The ENVI Analytics Symposium is happening again August 23-24 this year in Boulder, CO:

The 2016 ENVI Analytics Symposium (EAS) continues its exploration of remote sensing and Big Data analytics around the theme of geospatial signatures to analytical insights.

Though I don’t use ENVI at all, remote sensing is still interesting to me and I would be interested in how this community is using “Big Data analytics”.

This is a great idea to visualize the punctuation in novels:

Inspired by a series of posters, I wondered what did my favorite books look like without words. Can you tell them apart or are they all a-mush? In fact, they can be quite distinct.

Robert Simmon redesigns a graphic:

Creating scientific graphics can be difficult: most scientists and engineers lack training in design, deadlines are tight, compromises must be reached between team members and management, and the available tools may be limited. Fortunately, many design guidelines are simple and easy to execute, which I’ll show by re-designing the following graph, originally presented by NASA at the 2015 American Geophysical Union fall meeting.

I would not have removed the inset map of the region because I thought it added useful visual context to the exact lat/lon location in the subtitle, but maybe that is just my unfamiliarity with that area. I also wondered what the graphic would look like if it used a Brewer diverging color table for the colors in each band instead of red for all positive values and blue for all negative values.

Explained Visually provides interactive, visual explanations of mathematical processes commonly used in science, such as eigenvectors/eigenvalues, least squares, and principal component analysis. The ability to interactively change the values in the examples and have the new result instantly displayed greatly helps with understanding.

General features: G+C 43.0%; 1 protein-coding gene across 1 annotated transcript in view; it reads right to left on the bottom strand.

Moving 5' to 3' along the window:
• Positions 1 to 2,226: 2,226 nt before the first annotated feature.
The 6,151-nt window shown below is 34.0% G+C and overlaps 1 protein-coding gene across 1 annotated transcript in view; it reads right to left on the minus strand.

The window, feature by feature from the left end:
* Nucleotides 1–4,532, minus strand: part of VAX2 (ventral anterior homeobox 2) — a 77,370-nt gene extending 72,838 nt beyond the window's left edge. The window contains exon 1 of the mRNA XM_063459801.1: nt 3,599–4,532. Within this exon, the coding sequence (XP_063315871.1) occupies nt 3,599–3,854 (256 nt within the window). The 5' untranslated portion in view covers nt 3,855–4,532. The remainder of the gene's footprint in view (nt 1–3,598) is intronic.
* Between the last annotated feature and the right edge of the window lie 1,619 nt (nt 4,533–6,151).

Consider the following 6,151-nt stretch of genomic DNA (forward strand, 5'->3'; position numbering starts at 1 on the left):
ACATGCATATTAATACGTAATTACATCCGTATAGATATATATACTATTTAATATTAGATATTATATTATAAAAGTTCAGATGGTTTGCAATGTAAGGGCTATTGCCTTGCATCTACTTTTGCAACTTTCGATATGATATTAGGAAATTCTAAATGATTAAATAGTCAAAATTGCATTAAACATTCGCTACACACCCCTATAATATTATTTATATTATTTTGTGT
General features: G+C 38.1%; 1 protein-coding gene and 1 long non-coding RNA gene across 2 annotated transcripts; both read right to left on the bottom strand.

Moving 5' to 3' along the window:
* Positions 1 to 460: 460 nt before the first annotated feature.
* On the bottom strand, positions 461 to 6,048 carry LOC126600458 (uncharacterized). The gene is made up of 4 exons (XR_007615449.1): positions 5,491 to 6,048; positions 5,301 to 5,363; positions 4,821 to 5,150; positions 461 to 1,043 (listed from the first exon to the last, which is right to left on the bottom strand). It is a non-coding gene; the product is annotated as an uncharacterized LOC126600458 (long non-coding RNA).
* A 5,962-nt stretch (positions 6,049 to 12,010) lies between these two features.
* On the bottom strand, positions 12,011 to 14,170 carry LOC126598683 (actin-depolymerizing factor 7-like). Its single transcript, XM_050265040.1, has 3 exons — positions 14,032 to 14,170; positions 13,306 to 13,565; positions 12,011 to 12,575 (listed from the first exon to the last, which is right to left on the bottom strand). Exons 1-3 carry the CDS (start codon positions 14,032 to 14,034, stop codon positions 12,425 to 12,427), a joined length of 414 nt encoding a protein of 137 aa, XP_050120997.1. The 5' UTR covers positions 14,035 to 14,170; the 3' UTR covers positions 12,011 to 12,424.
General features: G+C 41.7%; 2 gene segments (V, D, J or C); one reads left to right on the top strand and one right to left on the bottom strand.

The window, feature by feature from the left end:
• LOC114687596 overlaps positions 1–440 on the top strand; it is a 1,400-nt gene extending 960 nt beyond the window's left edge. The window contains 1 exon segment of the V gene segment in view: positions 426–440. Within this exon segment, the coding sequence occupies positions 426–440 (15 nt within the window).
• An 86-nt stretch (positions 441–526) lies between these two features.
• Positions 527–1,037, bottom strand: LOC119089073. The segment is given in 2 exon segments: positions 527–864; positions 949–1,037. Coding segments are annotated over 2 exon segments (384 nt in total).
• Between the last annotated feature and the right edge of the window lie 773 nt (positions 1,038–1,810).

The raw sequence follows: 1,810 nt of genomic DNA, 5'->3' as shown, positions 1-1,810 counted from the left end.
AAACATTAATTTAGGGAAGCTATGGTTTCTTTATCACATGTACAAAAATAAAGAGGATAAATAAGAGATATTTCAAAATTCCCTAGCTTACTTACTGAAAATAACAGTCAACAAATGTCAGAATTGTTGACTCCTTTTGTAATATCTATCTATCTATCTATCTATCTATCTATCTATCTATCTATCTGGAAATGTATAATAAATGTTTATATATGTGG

Explained Visually is inspired by Bret Victor’s Explorable Explanations.

The recent article about how to investigate object code got me thinking about the various methods I use to find out about an object/class.

The code in the article, for the example of an object of class IDLgrColorBar, prints:

IDL> ab_obj_info, 'idlgrcolorbar'
Class: IDLGRCOLORBAR
Superclass: IDLGRMODEL
Superclass: IDLGRCONTAINER
Superclass: IDL_CONTAINER
Superclass: IDLGRCOMPONENT
Superclass: IDLITCOMPONENT

as well as some HTML information listing the methods of the objects.

One of the most useful techniques for me is one of my library routines to find the class hierarchy of an object:

IDL> mg_class_hierarchy, idlgrcolorbar()
IDLGRCOLORBAR
  IDLGRMODEL
    IDLGRCONTAINER
      IDL_CONTAINER
      IDLGRCOMPONENT
        IDLITCOMPONENT

This gives the same top-level information with a bit more detail (IDLgrContainer inherits from both IDL_Container and IDLitComponent), but does not provide any listing of the methods. If you know the name of the method, you can use another of my library routines to find out about it’s arguments:

IDL> man, 'idlgrcolorbar::computedimensions'
Filename: /Applications/exelis/idl85/lib/idlgrcolorbar__define.pro
result = idlgrcolorbar::computedimensions(self, osrcdest, PATH=path)

So I added a METHODS keyword to print out the methods of each class:

IDL> mg_class_hierarchy, 'idlgrcolorbar', /methods
IDLGRCOLORBAR
    result = idlgrcolorbar::computedimensions()
    result = idlgrcolorbar::init()
    idlgrcolorbar::calcsize
    idlgrcolorbar::cleanup
    idlgrcolorbar::getproperty
    idlgrcolorbar::setproperty
  IDLGRMODEL
      result = idlgrmodel::getctm()
      result = idlgrmodel::getxyzrange()
      result = idlgrmodel::init()
      idlgrmodel::add
      ...

IDLdoc produces these docs, which list the methods of IDLgrColorBar and the hierarchy of superclasses along with a lot of other information including comments that might be in the code headers, but not the methods inherited from those superclasses.